Many patients who seek weight loss surgery are denied an operation due to insurance barriers, psychological concerns, failure to meet body mass index criteria, and poor medical fitness for surgery. The aim of this cohort study was to determine the natural history of patients denied eligibility for metabolic and bariatric surgery (MBS). From January-December 2007, a multidisciplinary, accredited MBS program denied 105 patients surgery. Twelve years later a retrospective chart review and phone survey was conducted. Qualitative and quantitative analysis was performed using chi-square and t-test, respectively. Forty patients either declined participation or were lost to follow-up. Of the 64 remaining denied patients, 29 patients (45%) ultimately underwent MBS at a later date. These patients had long-term improvement in their hypertension (p<0.05), hyperlipidemia (p<0.05), diabetes (p<0.05), and pain (p<0.05). All 29 patients were alive at 12-year follow-up compared to the 35 patients who did not undergo MBS, of which 14 (40%) were deceased at 12-year follow-up (p<0.05). Interestingly, 13 of the remaining 21 living patients who did not undergo MBS are eligible today based on National Institutes of Health consensus criteria.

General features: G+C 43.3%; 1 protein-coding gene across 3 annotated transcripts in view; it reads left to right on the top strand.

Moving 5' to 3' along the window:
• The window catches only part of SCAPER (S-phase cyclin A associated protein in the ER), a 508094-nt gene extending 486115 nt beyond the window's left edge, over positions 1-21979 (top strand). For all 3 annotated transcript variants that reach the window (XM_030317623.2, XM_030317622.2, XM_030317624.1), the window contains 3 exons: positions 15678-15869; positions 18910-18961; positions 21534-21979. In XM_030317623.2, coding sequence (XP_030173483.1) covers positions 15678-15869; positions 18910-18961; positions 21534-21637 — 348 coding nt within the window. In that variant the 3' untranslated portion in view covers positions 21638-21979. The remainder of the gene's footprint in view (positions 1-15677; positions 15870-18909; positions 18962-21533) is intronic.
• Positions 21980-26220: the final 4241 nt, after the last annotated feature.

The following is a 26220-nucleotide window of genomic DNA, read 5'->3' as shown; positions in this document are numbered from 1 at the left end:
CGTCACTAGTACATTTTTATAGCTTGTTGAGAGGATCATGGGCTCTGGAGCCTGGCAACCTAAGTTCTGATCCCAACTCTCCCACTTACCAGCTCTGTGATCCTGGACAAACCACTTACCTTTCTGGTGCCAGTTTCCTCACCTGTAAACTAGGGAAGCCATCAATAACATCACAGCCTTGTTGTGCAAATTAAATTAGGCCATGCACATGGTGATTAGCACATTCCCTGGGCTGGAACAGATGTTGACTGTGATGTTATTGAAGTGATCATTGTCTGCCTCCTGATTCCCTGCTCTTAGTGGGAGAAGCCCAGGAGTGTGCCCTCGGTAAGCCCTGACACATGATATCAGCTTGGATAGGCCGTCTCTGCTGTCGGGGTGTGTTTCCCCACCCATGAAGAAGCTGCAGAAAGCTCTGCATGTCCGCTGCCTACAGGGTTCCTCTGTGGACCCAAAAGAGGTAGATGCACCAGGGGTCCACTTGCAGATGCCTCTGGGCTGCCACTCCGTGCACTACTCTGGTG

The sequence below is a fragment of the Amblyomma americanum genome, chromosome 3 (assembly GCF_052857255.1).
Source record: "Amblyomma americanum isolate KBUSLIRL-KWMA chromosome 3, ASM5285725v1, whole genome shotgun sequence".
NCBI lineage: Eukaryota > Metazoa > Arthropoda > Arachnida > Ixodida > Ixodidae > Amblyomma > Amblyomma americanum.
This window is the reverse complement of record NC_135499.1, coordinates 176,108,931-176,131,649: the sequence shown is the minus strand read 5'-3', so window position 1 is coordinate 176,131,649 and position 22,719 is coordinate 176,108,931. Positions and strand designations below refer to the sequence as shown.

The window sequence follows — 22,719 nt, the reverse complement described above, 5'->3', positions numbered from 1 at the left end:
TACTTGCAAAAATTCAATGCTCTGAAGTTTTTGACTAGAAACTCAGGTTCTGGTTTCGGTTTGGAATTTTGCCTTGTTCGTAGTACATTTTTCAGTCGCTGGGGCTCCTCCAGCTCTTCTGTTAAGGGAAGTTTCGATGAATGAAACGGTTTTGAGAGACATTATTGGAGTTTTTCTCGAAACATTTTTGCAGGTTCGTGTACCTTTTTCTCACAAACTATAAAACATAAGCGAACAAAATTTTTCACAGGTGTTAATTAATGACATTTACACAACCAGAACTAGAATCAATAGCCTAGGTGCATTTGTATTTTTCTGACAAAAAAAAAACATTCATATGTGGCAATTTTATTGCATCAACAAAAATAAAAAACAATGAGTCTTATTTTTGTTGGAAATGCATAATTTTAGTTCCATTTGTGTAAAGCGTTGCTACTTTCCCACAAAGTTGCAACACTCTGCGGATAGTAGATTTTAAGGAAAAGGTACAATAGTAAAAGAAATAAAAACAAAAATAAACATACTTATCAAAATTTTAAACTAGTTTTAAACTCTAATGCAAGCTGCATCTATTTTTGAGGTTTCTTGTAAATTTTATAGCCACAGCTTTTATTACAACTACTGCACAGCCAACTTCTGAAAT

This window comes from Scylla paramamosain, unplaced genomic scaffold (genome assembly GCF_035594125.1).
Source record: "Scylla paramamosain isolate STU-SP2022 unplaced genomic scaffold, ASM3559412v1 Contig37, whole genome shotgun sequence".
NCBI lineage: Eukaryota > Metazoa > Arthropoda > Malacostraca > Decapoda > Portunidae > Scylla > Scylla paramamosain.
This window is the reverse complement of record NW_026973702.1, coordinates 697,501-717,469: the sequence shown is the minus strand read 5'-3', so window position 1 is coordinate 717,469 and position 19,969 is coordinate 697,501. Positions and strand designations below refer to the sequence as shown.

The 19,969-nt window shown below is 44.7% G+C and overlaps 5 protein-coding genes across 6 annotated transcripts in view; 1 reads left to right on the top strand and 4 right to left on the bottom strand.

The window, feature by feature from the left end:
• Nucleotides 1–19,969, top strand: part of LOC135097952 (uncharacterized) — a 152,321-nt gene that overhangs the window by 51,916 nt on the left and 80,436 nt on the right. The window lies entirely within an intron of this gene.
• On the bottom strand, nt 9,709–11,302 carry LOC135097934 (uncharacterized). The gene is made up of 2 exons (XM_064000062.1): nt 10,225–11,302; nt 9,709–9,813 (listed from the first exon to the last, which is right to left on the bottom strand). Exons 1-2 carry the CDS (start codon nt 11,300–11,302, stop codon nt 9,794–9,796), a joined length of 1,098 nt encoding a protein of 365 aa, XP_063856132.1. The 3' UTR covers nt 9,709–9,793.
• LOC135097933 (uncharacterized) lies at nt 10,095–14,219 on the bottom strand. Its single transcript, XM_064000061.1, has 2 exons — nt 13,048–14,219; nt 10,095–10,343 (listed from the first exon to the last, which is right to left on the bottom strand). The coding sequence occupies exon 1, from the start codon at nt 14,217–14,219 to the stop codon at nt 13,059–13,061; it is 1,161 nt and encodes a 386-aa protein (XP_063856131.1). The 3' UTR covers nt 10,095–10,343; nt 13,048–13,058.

This study found that most patients who were initially turned away from MBS ultimately satisfied qualification criteria. Those who underwent MBS experienced long-term improvement in their co-morbid conditions and a survival advantage. However, denying patients who are seeking MBS is a death sentence for 40% of patients who, after initial denial, never underwent a metabolic operation.